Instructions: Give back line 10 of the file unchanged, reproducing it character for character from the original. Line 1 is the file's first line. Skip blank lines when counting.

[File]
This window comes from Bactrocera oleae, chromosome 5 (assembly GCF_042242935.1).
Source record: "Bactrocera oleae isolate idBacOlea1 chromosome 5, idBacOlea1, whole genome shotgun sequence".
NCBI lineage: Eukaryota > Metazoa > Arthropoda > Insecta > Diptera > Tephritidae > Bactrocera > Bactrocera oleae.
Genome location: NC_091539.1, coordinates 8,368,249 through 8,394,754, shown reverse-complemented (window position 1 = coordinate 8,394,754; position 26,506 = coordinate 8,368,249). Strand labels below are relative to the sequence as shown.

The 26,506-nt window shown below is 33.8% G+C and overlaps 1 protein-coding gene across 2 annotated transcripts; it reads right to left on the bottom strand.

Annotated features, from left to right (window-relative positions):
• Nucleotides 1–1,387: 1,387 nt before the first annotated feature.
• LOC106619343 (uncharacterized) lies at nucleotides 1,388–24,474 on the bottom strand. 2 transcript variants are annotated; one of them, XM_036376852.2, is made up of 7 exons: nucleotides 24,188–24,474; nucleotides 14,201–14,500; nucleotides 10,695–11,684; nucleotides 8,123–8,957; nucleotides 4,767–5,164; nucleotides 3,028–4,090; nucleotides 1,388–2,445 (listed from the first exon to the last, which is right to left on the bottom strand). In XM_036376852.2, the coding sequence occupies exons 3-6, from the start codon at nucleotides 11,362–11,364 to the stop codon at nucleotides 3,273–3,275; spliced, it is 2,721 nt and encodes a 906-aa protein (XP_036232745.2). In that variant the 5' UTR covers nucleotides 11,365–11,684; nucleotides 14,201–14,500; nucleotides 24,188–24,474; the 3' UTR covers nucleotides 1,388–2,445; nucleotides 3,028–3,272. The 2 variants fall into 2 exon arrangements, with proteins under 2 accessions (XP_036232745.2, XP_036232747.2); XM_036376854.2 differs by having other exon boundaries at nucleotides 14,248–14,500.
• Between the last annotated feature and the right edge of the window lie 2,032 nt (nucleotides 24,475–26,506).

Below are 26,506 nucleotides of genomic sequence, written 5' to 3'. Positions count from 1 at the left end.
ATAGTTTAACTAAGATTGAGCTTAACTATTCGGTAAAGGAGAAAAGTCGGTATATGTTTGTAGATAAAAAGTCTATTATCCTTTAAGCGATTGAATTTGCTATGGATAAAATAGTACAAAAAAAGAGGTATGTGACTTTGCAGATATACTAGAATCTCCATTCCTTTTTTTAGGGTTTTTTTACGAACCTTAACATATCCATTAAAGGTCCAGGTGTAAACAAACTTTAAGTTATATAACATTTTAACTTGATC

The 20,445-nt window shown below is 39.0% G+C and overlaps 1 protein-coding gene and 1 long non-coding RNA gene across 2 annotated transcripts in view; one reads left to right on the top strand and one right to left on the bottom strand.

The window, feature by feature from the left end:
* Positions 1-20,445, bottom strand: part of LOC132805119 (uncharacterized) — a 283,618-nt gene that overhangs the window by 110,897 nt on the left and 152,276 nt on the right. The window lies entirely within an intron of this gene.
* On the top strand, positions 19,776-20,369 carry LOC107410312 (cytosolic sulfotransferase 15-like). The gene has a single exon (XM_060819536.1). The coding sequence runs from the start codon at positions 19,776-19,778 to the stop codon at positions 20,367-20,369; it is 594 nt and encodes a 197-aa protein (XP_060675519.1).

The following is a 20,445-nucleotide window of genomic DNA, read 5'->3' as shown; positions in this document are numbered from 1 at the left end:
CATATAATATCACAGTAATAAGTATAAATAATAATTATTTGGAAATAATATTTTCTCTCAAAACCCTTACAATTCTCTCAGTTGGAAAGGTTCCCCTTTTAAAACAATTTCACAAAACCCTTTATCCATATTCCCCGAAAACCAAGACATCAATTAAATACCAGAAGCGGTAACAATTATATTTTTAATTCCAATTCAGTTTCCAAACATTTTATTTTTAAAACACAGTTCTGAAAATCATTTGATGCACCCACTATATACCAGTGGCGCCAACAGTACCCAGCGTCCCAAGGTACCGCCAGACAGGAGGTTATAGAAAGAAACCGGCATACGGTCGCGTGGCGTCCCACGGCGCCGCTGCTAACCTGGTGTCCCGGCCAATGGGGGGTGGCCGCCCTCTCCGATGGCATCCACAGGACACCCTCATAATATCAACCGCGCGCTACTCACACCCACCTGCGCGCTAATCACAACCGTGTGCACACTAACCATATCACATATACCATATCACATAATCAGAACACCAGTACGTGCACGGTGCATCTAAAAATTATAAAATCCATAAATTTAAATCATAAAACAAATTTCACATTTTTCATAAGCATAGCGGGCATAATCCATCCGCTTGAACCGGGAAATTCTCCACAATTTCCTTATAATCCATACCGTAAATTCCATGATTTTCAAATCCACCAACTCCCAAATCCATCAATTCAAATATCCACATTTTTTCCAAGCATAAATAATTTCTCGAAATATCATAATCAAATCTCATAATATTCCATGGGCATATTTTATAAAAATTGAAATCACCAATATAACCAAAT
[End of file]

Below are 26,506 nucleotides of genomic sequence, written 5' to 3'. Positions count from 1 at the left end.